Suppose I have the following curvilinear coordinate (s, n) transform to Cartesian coordinates (x, y, z)

where f(s, n), g(s, n), and h(s, n) are inaccessible functions (i.e. they can’t be expressed explicitly, I have them as an interpolation).

Is there a way to plot a heatmap or contour of h(s, n) in the space of \left(x, y\right)?

I’ve been studying curvilinear coordinates and Jacobians and doing

```
s = range(0, S, length = 101)
n = range(0, N, length = 101)
heatmap(f.(s, n'), g.(s, n'), h.(s, n'))
```

doesn’t throw an error, but doesn’t produce anything (i.e. it plots an empty axes) (as a wild attempt just to see if it would work, and I guessed it wouldn’t work but it was worth a shot (that said, I’m aware of curvilinear coordinates having potential regions of surjectivity in their transformation to Cartesian space, I just wanted to see what Julia would do)).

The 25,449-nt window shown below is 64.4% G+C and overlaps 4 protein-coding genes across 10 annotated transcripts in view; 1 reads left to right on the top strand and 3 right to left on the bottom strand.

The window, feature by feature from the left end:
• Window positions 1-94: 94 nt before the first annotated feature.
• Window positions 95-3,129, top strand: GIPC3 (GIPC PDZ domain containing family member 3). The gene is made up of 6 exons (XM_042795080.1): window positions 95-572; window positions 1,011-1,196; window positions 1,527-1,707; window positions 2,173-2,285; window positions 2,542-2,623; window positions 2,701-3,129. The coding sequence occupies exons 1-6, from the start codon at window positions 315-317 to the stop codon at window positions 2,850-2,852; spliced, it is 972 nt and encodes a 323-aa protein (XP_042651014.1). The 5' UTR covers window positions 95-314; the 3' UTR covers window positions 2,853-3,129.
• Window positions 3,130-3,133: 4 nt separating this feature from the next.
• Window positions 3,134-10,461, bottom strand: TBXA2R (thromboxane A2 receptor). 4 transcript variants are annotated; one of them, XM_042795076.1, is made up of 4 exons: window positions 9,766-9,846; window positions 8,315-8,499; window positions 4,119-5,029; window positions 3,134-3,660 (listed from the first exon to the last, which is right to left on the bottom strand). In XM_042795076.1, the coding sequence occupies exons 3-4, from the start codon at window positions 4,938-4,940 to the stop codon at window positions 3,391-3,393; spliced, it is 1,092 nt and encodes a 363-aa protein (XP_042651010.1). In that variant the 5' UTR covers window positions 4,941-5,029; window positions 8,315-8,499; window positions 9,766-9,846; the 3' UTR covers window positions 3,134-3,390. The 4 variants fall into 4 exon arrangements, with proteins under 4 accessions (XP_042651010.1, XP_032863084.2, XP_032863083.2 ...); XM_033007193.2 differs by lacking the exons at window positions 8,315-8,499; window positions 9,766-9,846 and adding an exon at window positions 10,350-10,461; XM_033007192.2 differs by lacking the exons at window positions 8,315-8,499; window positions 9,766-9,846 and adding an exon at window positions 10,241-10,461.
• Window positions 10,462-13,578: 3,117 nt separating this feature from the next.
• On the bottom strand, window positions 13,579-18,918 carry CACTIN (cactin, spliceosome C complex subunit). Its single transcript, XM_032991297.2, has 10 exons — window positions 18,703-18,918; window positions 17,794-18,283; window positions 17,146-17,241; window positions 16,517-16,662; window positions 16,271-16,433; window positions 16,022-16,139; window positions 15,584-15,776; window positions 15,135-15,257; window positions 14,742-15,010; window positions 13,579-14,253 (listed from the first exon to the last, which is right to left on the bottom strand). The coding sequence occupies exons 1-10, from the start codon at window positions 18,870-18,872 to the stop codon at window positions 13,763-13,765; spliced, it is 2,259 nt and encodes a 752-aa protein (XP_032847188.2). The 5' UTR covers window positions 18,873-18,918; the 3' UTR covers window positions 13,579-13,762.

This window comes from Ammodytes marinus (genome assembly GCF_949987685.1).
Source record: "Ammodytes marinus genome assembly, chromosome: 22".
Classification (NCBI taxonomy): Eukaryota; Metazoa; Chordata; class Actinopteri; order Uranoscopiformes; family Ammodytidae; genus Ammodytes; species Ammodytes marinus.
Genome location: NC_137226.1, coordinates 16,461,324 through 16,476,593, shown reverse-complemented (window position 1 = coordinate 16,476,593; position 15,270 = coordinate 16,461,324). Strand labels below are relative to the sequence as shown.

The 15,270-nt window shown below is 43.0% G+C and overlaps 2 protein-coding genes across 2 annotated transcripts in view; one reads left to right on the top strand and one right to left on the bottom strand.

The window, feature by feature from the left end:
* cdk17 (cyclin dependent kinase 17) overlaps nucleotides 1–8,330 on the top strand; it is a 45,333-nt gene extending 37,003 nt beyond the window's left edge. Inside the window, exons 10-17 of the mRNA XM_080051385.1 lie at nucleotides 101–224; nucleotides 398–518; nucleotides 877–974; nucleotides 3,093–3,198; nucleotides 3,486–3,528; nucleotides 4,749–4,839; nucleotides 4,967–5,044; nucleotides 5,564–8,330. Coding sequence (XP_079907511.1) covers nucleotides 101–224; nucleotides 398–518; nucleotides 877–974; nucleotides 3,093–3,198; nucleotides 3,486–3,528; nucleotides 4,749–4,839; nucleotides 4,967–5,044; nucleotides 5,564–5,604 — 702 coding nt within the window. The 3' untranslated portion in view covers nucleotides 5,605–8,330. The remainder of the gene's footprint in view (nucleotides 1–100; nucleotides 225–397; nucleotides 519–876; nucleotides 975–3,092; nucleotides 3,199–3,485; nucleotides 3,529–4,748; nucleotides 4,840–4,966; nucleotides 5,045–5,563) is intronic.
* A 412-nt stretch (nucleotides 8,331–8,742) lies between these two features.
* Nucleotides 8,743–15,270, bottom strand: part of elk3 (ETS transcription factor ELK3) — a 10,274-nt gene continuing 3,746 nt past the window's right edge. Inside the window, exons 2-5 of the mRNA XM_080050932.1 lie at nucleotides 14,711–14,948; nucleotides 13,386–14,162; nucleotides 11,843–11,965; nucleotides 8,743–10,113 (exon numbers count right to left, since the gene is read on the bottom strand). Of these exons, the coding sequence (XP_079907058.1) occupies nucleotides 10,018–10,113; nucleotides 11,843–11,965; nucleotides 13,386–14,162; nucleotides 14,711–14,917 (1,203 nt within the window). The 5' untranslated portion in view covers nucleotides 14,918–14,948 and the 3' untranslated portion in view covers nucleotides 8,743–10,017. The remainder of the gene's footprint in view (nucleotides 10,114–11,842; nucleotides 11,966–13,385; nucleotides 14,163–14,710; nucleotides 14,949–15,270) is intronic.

Extra note: When I went down the path of coordinate transforms theory, I could obtain the inverse transform Jacobian matrix (taking the interpolated functions f and g as differentiable), but that’s still a function of (s, n) so it doesn’t make sense to integrate it to obtain (s, n) as a function of (x, y) because… well… you can’t (AFAIK). So extra question, is there a way to handle the transform and obtain F(s, n) as a function of (x, y)?